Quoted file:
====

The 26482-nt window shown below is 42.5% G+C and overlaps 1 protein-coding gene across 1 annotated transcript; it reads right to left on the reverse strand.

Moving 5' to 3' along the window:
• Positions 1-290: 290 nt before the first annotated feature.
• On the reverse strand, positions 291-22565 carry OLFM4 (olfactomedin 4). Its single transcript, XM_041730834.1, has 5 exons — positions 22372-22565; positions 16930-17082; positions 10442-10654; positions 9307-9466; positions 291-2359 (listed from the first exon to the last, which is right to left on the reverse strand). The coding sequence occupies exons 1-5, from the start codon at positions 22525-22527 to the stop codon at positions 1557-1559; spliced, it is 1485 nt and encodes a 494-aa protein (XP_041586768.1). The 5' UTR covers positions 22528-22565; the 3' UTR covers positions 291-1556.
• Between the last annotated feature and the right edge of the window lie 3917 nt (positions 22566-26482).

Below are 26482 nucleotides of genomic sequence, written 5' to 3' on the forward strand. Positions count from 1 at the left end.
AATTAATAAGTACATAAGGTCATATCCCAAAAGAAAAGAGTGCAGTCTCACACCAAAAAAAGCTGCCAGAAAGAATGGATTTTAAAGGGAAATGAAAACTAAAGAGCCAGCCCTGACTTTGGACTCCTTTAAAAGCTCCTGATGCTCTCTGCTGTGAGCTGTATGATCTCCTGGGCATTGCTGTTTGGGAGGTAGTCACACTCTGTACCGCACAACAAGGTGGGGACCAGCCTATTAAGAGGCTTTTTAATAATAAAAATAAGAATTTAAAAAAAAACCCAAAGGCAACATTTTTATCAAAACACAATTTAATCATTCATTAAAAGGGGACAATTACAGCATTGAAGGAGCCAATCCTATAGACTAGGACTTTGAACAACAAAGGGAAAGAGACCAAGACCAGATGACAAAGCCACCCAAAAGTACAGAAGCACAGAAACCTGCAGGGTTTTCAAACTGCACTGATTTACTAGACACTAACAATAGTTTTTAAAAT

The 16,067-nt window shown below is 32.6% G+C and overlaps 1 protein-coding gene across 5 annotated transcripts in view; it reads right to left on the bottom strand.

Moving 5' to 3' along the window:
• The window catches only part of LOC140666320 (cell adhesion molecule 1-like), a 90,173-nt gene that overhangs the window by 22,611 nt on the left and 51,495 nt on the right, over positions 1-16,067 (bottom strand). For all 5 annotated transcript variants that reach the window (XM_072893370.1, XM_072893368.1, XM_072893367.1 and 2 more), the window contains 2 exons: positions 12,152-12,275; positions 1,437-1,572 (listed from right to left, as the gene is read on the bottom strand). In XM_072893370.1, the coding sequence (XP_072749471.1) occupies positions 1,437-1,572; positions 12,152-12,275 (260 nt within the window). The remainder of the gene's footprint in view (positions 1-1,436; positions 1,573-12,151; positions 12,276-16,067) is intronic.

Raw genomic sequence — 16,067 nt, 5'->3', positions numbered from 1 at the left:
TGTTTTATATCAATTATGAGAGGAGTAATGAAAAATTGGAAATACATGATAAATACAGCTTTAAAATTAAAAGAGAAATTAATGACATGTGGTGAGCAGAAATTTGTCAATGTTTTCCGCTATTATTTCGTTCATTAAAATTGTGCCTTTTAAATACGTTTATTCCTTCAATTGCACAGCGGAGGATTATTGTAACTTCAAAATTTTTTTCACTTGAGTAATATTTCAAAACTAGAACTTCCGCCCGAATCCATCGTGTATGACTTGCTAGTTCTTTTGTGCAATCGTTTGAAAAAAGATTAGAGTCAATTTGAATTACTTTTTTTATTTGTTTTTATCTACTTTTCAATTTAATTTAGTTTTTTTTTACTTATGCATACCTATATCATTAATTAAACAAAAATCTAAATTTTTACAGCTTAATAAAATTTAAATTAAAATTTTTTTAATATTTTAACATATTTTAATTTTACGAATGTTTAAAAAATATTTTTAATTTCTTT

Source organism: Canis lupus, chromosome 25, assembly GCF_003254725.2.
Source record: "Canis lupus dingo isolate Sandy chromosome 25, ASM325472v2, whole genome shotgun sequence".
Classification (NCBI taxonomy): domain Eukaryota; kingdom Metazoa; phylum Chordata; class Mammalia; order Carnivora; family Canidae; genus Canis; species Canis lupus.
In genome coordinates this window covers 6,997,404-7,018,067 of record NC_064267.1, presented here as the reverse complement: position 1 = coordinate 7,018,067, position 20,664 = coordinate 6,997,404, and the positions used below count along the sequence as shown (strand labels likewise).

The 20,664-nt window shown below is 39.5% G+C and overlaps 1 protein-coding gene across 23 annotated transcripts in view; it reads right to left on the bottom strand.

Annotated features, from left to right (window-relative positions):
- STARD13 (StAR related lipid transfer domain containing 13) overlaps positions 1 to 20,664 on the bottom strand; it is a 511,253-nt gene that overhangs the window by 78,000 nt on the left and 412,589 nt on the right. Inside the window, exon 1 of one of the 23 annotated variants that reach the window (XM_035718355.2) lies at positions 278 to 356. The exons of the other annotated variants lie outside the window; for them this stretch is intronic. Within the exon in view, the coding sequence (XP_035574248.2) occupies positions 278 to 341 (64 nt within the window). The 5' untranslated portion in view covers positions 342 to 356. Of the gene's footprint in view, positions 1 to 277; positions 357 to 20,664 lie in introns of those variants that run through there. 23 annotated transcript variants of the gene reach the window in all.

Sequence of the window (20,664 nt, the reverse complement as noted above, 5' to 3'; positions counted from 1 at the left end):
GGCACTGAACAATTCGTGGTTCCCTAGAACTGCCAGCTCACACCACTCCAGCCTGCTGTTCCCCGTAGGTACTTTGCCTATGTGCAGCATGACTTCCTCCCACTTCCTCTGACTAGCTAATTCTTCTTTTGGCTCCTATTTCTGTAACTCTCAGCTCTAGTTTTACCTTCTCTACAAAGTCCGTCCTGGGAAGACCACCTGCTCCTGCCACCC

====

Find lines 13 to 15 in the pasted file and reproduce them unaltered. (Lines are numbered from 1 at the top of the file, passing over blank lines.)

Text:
Source organism: Canis lupus, chromosome 25, assembly GCF_003254725.2.
Source record: "Canis lupus dingo isolate Sandy chromosome 25, ASM325472v2, whole genome shotgun sequence".
Classification (NCBI taxonomy): domain Eukaryota; kingdom Metazoa; phylum Chordata; class Mammalia; order Carnivora; family Canidae; genus Canis; species Canis lupus.